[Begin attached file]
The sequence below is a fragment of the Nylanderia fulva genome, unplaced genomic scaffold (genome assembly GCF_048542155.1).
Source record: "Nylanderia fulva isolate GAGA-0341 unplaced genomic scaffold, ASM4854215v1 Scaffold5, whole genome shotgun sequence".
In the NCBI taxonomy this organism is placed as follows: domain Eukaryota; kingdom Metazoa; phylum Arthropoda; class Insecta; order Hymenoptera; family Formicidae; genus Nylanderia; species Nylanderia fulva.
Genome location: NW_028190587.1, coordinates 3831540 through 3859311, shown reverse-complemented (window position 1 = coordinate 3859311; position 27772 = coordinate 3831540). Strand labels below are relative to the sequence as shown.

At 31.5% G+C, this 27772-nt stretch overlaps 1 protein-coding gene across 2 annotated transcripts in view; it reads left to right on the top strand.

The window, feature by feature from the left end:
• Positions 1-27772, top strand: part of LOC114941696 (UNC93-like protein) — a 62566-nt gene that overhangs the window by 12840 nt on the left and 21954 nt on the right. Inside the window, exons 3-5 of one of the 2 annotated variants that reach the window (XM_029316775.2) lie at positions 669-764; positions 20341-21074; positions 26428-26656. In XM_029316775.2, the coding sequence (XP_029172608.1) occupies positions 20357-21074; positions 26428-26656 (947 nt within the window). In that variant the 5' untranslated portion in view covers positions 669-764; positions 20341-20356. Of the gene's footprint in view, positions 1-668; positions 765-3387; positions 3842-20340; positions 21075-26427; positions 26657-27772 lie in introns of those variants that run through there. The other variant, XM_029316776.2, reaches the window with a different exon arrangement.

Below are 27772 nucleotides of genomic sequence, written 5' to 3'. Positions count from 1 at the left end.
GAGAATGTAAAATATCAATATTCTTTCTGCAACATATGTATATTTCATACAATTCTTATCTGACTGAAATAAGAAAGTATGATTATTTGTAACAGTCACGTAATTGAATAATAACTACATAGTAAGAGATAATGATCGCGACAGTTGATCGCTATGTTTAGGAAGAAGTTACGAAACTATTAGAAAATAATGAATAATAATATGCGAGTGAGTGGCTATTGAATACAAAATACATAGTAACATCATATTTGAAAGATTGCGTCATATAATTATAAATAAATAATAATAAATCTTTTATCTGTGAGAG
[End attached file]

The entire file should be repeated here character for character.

The sequence below is a fragment of the Nylanderia fulva genome, unplaced genomic scaffold (genome assembly GCF_048542155.1).
Source record: "Nylanderia fulva isolate GAGA-0341 unplaced genomic scaffold, ASM4854215v1 Scaffold5, whole genome shotgun sequence".
In the NCBI taxonomy this organism is placed as follows: domain Eukaryota; kingdom Metazoa; phylum Arthropoda; class Insecta; order Hymenoptera; family Formicidae; genus Nylanderia; species Nylanderia fulva.
Genome location: NW_028190587.1, coordinates 3831540 through 3859311, shown reverse-complemented (window position 1 = coordinate 3859311; position 27772 = coordinate 3831540). Strand labels below are relative to the sequence as shown.

At 31.5% G+C, this 27772-nt stretch overlaps 1 protein-coding gene across 2 annotated transcripts in view; it reads left to right on the top strand.

The window, feature by feature from the left end:
• Positions 1-27772, top strand: part of LOC114941696 (UNC93-like protein) — a 62566-nt gene that overhangs the window by 12840 nt on the left and 21954 nt on the right. Inside the window, exons 3-5 of one of the 2 annotated variants that reach the window (XM_029316775.2) lie at positions 669-764; positions 20341-21074; positions 26428-26656. In XM_029316775.2, the coding sequence (XP_029172608.1) occupies positions 20357-21074; positions 26428-26656 (947 nt within the window). In that variant the 5' untranslated portion in view covers positions 669-764; positions 20341-20356. Of the gene's footprint in view, positions 1-668; positions 765-3387; positions 3842-20340; positions 21075-26427; positions 26657-27772 lie in introns of those variants that run through there. The other variant, XM_029316776.2, reaches the window with a different exon arrangement.

Below are 27772 nucleotides of genomic sequence, written 5' to 3'. Positions count from 1 at the left end.
GAGAATGTAAAATATCAATATTCTTTCTGCAACATATGTATATTTCATACAATTCTTATCTGACTGAAATAAGAAAGTATGATTATTTGTAACAGTCACGTAATTGAATAATAACTACATAGTAAGAGATAATGATCGCGACAGTTGATCGCTATGTTTAGGAAGAAGTTACGAAACTATTAGAAAATAATGAATAATAATATGCGAGTGAGTGGCTATTGAATACAAAATACATAGTAACATCATATTTGAAAGATTGCGTCATATAATTATAAATAAATAATAATAAATCTTTTATCTGTGAGAG